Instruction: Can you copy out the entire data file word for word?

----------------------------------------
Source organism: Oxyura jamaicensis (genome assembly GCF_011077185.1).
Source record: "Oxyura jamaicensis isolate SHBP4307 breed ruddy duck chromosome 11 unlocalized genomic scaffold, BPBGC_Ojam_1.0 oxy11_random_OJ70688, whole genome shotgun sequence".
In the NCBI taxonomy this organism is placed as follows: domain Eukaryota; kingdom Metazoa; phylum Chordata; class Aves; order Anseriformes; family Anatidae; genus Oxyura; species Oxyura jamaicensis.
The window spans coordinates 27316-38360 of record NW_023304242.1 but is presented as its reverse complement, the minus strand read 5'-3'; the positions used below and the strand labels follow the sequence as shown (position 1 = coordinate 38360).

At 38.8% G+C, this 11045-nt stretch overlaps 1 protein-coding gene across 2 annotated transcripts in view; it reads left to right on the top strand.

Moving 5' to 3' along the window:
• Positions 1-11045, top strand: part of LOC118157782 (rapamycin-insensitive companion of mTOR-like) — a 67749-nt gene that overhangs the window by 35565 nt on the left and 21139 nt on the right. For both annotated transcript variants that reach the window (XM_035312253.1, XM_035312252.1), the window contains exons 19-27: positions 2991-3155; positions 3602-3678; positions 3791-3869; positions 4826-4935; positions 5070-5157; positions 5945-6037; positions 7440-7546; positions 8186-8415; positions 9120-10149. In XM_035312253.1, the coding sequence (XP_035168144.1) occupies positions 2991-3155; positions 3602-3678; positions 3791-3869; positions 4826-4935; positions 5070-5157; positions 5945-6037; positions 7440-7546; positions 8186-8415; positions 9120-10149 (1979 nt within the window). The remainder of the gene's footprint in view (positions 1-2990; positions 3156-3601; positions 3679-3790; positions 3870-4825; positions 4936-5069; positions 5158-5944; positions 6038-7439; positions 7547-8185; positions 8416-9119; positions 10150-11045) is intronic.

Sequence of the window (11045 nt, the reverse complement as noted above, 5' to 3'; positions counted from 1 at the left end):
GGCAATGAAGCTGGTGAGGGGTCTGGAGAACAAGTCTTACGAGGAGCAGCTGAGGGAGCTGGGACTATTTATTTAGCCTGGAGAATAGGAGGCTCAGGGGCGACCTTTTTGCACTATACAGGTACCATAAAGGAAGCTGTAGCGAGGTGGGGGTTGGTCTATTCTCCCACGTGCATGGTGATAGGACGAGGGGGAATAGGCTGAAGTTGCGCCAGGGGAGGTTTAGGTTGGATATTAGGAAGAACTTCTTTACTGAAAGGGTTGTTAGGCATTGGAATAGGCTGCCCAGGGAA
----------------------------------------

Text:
Source organism: Oxyura jamaicensis (genome assembly GCF_011077185.1).
Source record: "Oxyura jamaicensis isolate SHBP4307 breed ruddy duck chromosome 11 unlocalized genomic scaffold, BPBGC_Ojam_1.0 oxy11_random_OJ70688, whole genome shotgun sequence".
In the NCBI taxonomy this organism is placed as follows: domain Eukaryota; kingdom Metazoa; phylum Chordata; class Aves; order Anseriformes; family Anatidae; genus Oxyura; species Oxyura jamaicensis.
The window spans coordinates 27316-38360 of record NW_023304242.1 but is presented as its reverse complement, the minus strand read 5'-3'; the positions used below and the strand labels follow the sequence as shown (position 1 = coordinate 38360).

At 38.8% G+C, this 11045-nt stretch overlaps 1 protein-coding gene across 2 annotated transcripts in view; it reads left to right on the top strand.

Moving 5' to 3' along the window:
• Positions 1-11045, top strand: part of LOC118157782 (rapamycin-insensitive companion of mTOR-like) — a 67749-nt gene that overhangs the window by 35565 nt on the left and 21139 nt on the right. For both annotated transcript variants that reach the window (XM_035312253.1, XM_035312252.1), the window contains exons 19-27: positions 2991-3155; positions 3602-3678; positions 3791-3869; positions 4826-4935; positions 5070-5157; positions 5945-6037; positions 7440-7546; positions 8186-8415; positions 9120-10149. In XM_035312253.1, the coding sequence (XP_035168144.1) occupies positions 2991-3155; positions 3602-3678; positions 3791-3869; positions 4826-4935; positions 5070-5157; positions 5945-6037; positions 7440-7546; positions 8186-8415; positions 9120-10149 (1979 nt within the window). The remainder of the gene's footprint in view (positions 1-2990; positions 3156-3601; positions 3679-3790; positions 3870-4825; positions 4936-5069; positions 5158-5944; positions 6038-7439; positions 7547-8185; positions 8416-9119; positions 10150-11045) is intronic.

Sequence of the window (11045 nt, the reverse complement as noted above, 5' to 3'; positions counted from 1 at the left end):
GGCAATGAAGCTGGTGAGGGGTCTGGAGAACAAGTCTTACGAGGAGCAGCTGAGGGAGCTGGGACTATTTATTTAGCCTGGAGAATAGGAGGCTCAGGGGCGACCTTTTTGCACTATACAGGTACCATAAAGGAAGCTGTAGCGAGGTGGGGGTTGGTCTATTCTCCCACGTGCATGGTGATAGGACGAGGGGGAATAGGCTGAAGTTGCGCCAGGGGAGGTTTAGGTTGGATATTAGGAAGAACTTCTTTACTGAAAGGGTTGTTAGGCATTGGAATAGGCTGCCCAGGGAA